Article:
San Francisco Thai restaurant Farmhouse Kitchen has opened a glitzy new location in Menlo Park, offering limited indoor and outdoor dining, takeout and delivery.

Farmhouse Kitchen has revamped the 4,000-square-foot space at 1165 Merrill St., across from the Caltrain station, decking it out with opulent decorations (including handmade gold Thai chandeliers and flower wall), a private dining room, a lounge area with velvet chairs and gleaming full bar. The restaurant opened barely a week after San Mateo County announced that indoor dining could resume at 25% capacity or with 100 people, whichever is fewer.


The ornate dining room at Farmhouse Kitchen in Menlo Park. Photo courtesy Farmhouse Kitchen.

But the “new normal guidelines” for dining in at Farmhouse Kitchen includes a health screening, temperature check, masks required when diners aren’t eating or drinking and parties of no more than six people with reservations capped at 90 minutes. The restaurant also charges a $3 “COVID-19 sanitation fee” per table.

Kasem Saengsawang, a native of Thailand, opened his first Farmhouse Kitchen in San Francisco in 2015. The restaurant was inspired by the food he ate and cooked growing up in Loei, a rural province in northeast Thailand, but he spent much of his adult years in Bangkok.

Saengsawang now runs five restaurants, including one in Portland, Oregon. He recently moved to Menlo Park so plans to be a frequent presence at this location.


A Farmhouse Kitche appetizer: sesame-crusted ahi tuna with cucumber, seaweed salad, lemongrass and spicy chili lime. Photo courtesy Farmhouse Kitchen.

Saengsawang describes his cooking style as “contemporary.” The Farmhouse Kitchen Menlo Park menu spans Northern and Southern Thailand, including dishes like pineapple fried rice, lobster pad thai, 24-hour beef noodle soup and slow-braised short rib served with panang curry, a dish the menu says is “reminiscent” of the large childhood meals Saengsawang would cook in Thailand for his family.


The “Little Lao table set,” a $120 chef’s choice meal set that includes numerous dishes and drinks, is available at the Menlo Park location. Photo courtesy Farmhouse Kitchen.

Desserts include mango sticky rice, Thai tea crepe cake and the very Instagrammable “Thai vacation,” a halved coconut filled with sticky rice, coconut ice cream, coconut cream, peanuts and sesame, garnished with a brightly colored drink umbrella.

The Menlo Park restaurant also serves cocktails, beer and wine.

Farmhouse Kitchen is open Monday-Thursday from 11 a.m. to 3 p.m. and 5-9 p.m., Friday 11 a.m. to 3 p.m. and 5-10 p.m., Saturday noon to 10 p.m. and Sunday noon to 9 p.m.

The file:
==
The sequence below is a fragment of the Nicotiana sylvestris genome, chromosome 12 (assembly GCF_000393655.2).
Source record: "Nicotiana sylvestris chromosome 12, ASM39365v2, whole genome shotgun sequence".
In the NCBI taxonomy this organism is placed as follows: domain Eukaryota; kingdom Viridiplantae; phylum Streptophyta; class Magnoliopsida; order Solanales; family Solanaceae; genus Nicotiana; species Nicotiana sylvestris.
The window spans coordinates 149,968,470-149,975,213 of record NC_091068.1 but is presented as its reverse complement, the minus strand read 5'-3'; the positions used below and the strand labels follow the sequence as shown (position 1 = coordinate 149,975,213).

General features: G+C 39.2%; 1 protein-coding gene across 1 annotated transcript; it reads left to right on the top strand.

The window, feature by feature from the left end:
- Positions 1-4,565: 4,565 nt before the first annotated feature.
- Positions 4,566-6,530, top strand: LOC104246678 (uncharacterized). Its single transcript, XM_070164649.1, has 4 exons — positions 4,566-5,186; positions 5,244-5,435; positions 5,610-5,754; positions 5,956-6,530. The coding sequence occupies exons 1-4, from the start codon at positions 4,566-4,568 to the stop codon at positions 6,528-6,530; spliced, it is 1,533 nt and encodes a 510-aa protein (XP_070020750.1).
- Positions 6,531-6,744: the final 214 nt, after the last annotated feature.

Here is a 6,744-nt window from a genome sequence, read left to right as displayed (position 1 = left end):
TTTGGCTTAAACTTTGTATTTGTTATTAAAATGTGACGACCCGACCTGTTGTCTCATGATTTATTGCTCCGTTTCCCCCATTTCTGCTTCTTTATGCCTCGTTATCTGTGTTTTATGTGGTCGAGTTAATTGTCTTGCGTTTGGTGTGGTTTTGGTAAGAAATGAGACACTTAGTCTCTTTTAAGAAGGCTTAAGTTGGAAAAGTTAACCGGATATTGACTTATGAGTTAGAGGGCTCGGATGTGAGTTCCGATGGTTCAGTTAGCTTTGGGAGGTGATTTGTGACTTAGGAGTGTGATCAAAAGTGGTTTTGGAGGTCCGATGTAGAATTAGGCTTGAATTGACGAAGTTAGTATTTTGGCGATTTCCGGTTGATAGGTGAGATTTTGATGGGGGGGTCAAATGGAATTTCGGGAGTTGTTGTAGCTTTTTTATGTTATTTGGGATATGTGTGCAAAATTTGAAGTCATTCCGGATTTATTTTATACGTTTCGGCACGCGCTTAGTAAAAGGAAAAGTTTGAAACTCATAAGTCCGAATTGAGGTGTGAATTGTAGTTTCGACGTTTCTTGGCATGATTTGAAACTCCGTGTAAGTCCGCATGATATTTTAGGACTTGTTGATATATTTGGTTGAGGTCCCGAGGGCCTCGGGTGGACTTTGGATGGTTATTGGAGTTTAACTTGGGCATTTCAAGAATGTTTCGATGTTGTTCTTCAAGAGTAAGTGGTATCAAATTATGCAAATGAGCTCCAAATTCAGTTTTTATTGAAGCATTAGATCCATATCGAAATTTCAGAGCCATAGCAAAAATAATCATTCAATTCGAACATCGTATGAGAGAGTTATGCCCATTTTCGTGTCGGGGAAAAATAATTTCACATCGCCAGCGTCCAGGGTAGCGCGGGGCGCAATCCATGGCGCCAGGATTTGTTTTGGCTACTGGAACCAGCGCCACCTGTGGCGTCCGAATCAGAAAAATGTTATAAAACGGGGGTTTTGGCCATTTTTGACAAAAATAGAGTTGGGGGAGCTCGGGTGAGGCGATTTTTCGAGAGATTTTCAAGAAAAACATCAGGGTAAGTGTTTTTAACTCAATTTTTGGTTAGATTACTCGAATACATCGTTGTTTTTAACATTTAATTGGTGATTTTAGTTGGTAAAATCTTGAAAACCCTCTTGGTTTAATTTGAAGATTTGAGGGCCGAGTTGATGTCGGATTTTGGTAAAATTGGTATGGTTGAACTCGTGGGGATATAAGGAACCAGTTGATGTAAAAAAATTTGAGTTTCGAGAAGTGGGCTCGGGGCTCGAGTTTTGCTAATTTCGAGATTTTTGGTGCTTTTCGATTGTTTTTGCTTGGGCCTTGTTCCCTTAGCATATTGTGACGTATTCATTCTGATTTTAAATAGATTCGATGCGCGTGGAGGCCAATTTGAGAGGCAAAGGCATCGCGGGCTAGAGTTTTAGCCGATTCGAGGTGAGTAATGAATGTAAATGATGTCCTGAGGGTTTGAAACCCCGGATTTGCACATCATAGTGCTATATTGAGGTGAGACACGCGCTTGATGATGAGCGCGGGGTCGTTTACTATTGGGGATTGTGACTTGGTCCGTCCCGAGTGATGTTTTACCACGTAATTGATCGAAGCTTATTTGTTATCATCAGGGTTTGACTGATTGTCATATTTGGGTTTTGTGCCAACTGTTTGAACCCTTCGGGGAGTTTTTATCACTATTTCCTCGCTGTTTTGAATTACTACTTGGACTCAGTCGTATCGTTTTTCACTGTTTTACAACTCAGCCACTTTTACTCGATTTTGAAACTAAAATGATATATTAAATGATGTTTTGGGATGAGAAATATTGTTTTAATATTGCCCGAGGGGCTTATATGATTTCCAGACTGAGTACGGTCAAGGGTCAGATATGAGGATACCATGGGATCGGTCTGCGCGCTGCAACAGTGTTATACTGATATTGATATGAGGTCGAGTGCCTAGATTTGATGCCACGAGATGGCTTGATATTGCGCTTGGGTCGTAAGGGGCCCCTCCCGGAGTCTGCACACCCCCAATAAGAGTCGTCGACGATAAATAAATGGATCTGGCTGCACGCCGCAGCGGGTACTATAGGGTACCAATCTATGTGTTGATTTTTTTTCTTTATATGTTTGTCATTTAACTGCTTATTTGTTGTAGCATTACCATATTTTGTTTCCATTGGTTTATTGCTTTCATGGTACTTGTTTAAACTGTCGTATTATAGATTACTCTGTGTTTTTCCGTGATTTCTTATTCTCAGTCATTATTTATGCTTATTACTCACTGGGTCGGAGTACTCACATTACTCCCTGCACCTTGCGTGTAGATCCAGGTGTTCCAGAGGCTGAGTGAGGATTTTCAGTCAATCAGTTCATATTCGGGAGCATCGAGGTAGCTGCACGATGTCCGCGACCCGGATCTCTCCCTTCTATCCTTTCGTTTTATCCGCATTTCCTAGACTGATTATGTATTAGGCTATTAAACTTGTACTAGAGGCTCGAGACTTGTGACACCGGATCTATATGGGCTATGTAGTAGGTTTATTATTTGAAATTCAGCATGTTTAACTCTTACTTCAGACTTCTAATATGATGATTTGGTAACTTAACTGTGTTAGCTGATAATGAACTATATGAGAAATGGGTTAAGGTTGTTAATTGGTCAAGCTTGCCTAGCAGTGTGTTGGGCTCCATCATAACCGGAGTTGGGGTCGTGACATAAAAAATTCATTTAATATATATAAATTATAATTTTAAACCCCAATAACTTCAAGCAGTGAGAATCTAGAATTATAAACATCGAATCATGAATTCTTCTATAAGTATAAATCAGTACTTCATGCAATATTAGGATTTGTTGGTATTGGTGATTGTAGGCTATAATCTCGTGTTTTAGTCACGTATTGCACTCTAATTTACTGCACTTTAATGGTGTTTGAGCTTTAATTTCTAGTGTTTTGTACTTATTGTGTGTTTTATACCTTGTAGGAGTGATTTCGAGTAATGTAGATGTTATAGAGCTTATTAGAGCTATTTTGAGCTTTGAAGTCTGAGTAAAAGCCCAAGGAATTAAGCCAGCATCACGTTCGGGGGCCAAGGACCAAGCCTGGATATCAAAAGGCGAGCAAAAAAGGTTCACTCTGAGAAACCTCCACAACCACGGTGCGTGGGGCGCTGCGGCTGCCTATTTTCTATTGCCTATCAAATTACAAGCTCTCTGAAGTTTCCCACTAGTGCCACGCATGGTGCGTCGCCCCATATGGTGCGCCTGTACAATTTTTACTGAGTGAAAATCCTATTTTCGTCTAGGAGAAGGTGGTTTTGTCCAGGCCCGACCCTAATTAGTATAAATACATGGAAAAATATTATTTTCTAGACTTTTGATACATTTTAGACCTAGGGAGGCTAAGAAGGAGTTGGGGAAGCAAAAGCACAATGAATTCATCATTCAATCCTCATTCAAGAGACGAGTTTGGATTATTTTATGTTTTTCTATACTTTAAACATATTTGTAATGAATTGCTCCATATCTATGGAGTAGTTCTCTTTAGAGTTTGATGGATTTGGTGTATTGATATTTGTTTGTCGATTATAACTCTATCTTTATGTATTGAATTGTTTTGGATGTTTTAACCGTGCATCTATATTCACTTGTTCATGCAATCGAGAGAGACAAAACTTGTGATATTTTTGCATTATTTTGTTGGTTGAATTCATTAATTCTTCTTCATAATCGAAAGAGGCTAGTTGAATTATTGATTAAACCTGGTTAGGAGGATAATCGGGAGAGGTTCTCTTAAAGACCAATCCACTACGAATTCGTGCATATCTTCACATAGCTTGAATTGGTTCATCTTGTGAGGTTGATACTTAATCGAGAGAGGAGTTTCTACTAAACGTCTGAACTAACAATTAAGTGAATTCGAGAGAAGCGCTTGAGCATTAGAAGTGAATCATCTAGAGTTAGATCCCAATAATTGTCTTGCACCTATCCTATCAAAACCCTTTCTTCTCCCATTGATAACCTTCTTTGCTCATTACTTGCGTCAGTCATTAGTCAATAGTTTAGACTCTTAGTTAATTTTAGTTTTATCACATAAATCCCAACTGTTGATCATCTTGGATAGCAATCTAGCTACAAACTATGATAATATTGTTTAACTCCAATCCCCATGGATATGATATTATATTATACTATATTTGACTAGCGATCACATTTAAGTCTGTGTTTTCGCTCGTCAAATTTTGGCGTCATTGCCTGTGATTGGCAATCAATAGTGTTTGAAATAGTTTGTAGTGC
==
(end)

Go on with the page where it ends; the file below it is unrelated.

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Newport Beach revokes temporary use permit for Peninsula Kitchen and Bar

A restaurant in Newport Beach had its emergency temporary use permit allowing for expansion of outdoor dining revoked this weekend, the only establishment to lose the permit since the implementation of the city’s Fast Track Back to Business Initiative in late May.

City officials said Wednesday the owners of the Peninsula Kitchen and Bar, also known as the Peninsula Lounge, were notified Sunday that the city would be revoking its permit, which allows businesses and religious institutions to temporarily expand into parking lots, sidewalks or other adjacent private or public property.

Officials said this is the restaurant’s second such revocation, the first being in July. Owners appealed the first revocation successfully and were able to continue operation after the hearing.

City spokesman John Pope said that city staff and code enforcement officers witnessed numerous violations of the temporary use permit’s conditions, which included the usage of indoor space for dancing and alcohol consumption; violation of occupancy limits for outdoor patio space; violations of the 9 p.m. closure times; and calls for police service as a result of outdoor alcohol consumption.

City staff also said that the restaurant made “no attempt to practice social distancing or require face coverings by patrons and staff.”

“The vast majority of restaurants and businesses are complying with the conditions of their emergency temporary use permits under the ‘Back to Business’ program and [state] guidelines,” Pope said. “However, the permits can be revoked if restaurant owners are found to be operating unsafely, in violation of the terms and conditions or guidelines.”

Restaurant owners declined to comment on Wednesday, but the Peninsula Lounge reports on OpenTable and Yelp that staff are required to wear face masks and temperatures are checked. It also states that surfaces are sanitized, seats are limited and tables are spaced in accordance with social-distancing requirements.

Reported operation hours vary across websites.

City staff said that though the permit was revoked, it only affects the restaurant’s outdoor dining but not the indoor dining due to Orange County moving this week to the “substantial” red tier from the “widespread” purple tier in the state’s new guidelines for reopening. As part of that, restaurants are allowed to resume indoor operations at capacities of either 25% or 100 people, whichever number is fewer, and close by 10 p.m.